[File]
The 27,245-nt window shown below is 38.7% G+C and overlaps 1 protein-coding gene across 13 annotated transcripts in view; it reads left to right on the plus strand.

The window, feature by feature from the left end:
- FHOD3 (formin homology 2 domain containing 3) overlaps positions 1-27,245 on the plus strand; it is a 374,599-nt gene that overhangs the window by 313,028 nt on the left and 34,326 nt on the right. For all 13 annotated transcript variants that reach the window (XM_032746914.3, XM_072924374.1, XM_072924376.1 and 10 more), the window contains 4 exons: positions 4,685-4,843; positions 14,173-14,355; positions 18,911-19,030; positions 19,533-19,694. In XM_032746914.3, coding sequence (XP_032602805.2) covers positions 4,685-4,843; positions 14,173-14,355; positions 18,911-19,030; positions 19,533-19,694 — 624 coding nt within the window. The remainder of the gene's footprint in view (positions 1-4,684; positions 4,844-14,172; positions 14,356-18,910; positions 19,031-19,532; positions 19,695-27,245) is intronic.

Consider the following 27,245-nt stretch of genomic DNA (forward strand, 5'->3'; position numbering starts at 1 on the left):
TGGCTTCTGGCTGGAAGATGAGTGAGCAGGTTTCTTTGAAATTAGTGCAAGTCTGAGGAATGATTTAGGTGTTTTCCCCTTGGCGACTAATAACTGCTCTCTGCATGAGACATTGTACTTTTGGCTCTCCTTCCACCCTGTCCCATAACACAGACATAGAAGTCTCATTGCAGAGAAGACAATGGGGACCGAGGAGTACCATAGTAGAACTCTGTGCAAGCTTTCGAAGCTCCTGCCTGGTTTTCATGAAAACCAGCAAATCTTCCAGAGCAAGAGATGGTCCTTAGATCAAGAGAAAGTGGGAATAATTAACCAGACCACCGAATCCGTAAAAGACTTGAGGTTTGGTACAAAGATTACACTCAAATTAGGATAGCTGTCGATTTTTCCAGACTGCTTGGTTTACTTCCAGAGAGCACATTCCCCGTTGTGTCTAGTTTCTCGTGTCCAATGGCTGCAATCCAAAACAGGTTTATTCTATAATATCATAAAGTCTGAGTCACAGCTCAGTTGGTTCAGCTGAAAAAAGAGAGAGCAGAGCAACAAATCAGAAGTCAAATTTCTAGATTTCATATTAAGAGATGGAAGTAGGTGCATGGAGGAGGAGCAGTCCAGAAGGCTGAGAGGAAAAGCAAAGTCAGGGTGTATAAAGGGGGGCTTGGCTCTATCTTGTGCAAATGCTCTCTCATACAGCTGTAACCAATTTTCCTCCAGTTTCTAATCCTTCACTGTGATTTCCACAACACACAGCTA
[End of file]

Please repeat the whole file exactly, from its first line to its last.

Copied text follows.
The 27,245-nt window shown below is 38.7% G+C and overlaps 1 protein-coding gene across 13 annotated transcripts in view; it reads left to right on the plus strand.

The window, feature by feature from the left end:
- FHOD3 (formin homology 2 domain containing 3) overlaps positions 1-27,245 on the plus strand; it is a 374,599-nt gene that overhangs the window by 313,028 nt on the left and 34,326 nt on the right. For all 13 annotated transcript variants that reach the window (XM_032746914.3, XM_072924374.1, XM_072924376.1 and 10 more), the window contains 4 exons: positions 4,685-4,843; positions 14,173-14,355; positions 18,911-19,030; positions 19,533-19,694. In XM_032746914.3, coding sequence (XP_032602805.2) covers positions 4,685-4,843; positions 14,173-14,355; positions 18,911-19,030; positions 19,533-19,694 — 624 coding nt within the window. The remainder of the gene's footprint in view (positions 1-4,684; positions 4,844-14,172; positions 14,356-18,910; positions 19,031-19,532; positions 19,695-27,245) is intronic.

Consider the following 27,245-nt stretch of genomic DNA (forward strand, 5'->3'; position numbering starts at 1 on the left):
TGGCTTCTGGCTGGAAGATGAGTGAGCAGGTTTCTTTGAAATTAGTGCAAGTCTGAGGAATGATTTAGGTGTTTTCCCCTTGGCGACTAATAACTGCTCTCTGCATGAGACATTGTACTTTTGGCTCTCCTTCCACCCTGTCCCATAACACAGACATAGAAGTCTCATTGCAGAGAAGACAATGGGGACCGAGGAGTACCATAGTAGAACTCTGTGCAAGCTTTCGAAGCTCCTGCCTGGTTTTCATGAAAACCAGCAAATCTTCCAGAGCAAGAGATGGTCCTTAGATCAAGAGAAAGTGGGAATAATTAACCAGACCACCGAATCCGTAAAAGACTTGAGGTTTGGTACAAAGATTACACTCAAATTAGGATAGCTGTCGATTTTTCCAGACTGCTTGGTTTACTTCCAGAGAGCACATTCCCCGTTGTGTCTAGTTTCTCGTGTCCAATGGCTGCAATCCAAAACAGGTTTATTCTATAATATCATAAAGTCTGAGTCACAGCTCAGTTGGTTCAGCTGAAAAAAGAGAGAGCAGAGCAACAAATCAGAAGTCAAATTTCTAGATTTCATATTAAGAGATGGAAGTAGGTGCATGGAGGAGGAGCAGTCCAGAAGGCTGAGAGGAAAAGCAAAGTCAGGGTGTATAAAGGGGGGCTTGGCTCTATCTTGTGCAAATGCTCTCTCATACAGCTGTAACCAATTTTCCTCCAGTTTCTAATCCTTCACTGTGATTTCCACAACACACAGCTA